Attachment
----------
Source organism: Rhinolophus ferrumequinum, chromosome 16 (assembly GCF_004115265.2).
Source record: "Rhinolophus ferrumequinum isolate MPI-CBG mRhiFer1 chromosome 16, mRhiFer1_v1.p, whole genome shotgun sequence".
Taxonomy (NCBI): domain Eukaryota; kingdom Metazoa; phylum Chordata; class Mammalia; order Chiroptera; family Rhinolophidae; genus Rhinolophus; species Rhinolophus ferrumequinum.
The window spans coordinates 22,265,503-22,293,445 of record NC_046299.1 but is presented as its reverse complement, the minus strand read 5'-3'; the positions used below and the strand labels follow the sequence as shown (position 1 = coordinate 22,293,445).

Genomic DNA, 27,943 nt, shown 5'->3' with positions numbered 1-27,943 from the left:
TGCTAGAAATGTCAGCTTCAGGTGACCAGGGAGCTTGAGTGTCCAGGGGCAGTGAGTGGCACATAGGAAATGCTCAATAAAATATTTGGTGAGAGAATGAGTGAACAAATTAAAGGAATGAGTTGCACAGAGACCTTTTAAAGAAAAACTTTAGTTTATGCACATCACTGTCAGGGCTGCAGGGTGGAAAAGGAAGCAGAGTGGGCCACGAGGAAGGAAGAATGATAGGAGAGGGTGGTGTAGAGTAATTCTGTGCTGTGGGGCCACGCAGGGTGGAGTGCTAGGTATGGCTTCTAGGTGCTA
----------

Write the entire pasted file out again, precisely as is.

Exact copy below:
Source organism: Rhinolophus ferrumequinum, chromosome 16 (assembly GCF_004115265.2).
Source record: "Rhinolophus ferrumequinum isolate MPI-CBG mRhiFer1 chromosome 16, mRhiFer1_v1.p, whole genome shotgun sequence".
Taxonomy (NCBI): domain Eukaryota; kingdom Metazoa; phylum Chordata; class Mammalia; order Chiroptera; family Rhinolophidae; genus Rhinolophus; species Rhinolophus ferrumequinum.
The window spans coordinates 22,265,503-22,293,445 of record NC_046299.1 but is presented as its reverse complement, the minus strand read 5'-3'; the positions used below and the strand labels follow the sequence as shown (position 1 = coordinate 22,293,445).

Genomic DNA, 27,943 nt, shown 5'->3' with positions numbered 1-27,943 from the left:
TGCTAGAAATGTCAGCTTCAGGTGACCAGGGAGCTTGAGTGTCCAGGGGCAGTGAGTGGCACATAGGAAATGCTCAATAAAATATTTGGTGAGAGAATGAGTGAACAAATTAAAGGAATGAGTTGCACAGAGACCTTTTAAAGAAAAACTTTAGTTTATGCACATCACTGTCAGGGCTGCAGGGTGGAAAAGGAAGCAGAGTGGGCCACGAGGAAGGAAGAATGATAGGAGAGGGTGGTGTAGAGTAATTCTGTGCTGTGGGGCCACGCAGGGTGGAGTGCTAGGTATGGCTTCTAGGTGCTA